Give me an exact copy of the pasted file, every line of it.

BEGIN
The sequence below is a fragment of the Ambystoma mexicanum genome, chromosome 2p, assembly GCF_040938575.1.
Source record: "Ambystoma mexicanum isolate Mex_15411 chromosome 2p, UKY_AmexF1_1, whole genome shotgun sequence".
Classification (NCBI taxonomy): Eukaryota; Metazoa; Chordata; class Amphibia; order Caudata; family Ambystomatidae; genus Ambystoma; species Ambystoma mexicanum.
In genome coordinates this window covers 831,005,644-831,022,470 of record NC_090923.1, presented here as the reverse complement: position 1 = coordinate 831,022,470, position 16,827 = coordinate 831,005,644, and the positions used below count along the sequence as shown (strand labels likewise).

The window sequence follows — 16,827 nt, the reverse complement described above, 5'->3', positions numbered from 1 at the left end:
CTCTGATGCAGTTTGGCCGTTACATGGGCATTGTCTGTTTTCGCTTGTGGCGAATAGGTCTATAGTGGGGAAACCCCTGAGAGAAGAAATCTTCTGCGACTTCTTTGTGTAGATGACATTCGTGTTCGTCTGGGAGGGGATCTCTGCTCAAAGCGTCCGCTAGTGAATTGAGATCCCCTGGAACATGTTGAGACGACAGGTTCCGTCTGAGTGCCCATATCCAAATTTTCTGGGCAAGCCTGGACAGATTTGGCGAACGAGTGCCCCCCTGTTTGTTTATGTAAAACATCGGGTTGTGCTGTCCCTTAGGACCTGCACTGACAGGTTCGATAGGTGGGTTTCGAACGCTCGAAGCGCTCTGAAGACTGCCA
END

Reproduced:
The sequence below is a fragment of the Ambystoma mexicanum genome, chromosome 2p, assembly GCF_040938575.1.
Source record: "Ambystoma mexicanum isolate Mex_15411 chromosome 2p, UKY_AmexF1_1, whole genome shotgun sequence".
Classification (NCBI taxonomy): Eukaryota; Metazoa; Chordata; class Amphibia; order Caudata; family Ambystomatidae; genus Ambystoma; species Ambystoma mexicanum.
In genome coordinates this window covers 831,005,644-831,022,470 of record NC_090923.1, presented here as the reverse complement: position 1 = coordinate 831,022,470, position 16,827 = coordinate 831,005,644, and the positions used below count along the sequence as shown (strand labels likewise).

The window sequence follows — 16,827 nt, the reverse complement described above, 5'->3', positions numbered from 1 at the left end:
CTCTGATGCAGTTTGGCCGTTACATGGGCATTGTCTGTTTTCGCTTGTGGCGAATAGGTCTATAGTGGGGAAACCCCTGAGAGAAGAAATCTTCTGCGACTTCTTTGTGTAGATGACATTCGTGTTCGTCTGGGAGGGGATCTCTGCTCAAAGCGTCCGCTAGTGAATTGAGATCCCCTGGAACATGTTGAGACGACAGGTTCCGTCTGAGTGCCCATATCCAAATTTTCTGGGCAAGCCTGGACAGATTTGGCGAACGAGTGCCCCCCTGTTTGTTTATGTAAAACATCGGGTTGTGCTGTCCCTTAGGACCTGCACTGACAGGTTCGATAGGTGGGTTTCGAACGCTCGAAGCGCTCTGAAGACTGCCA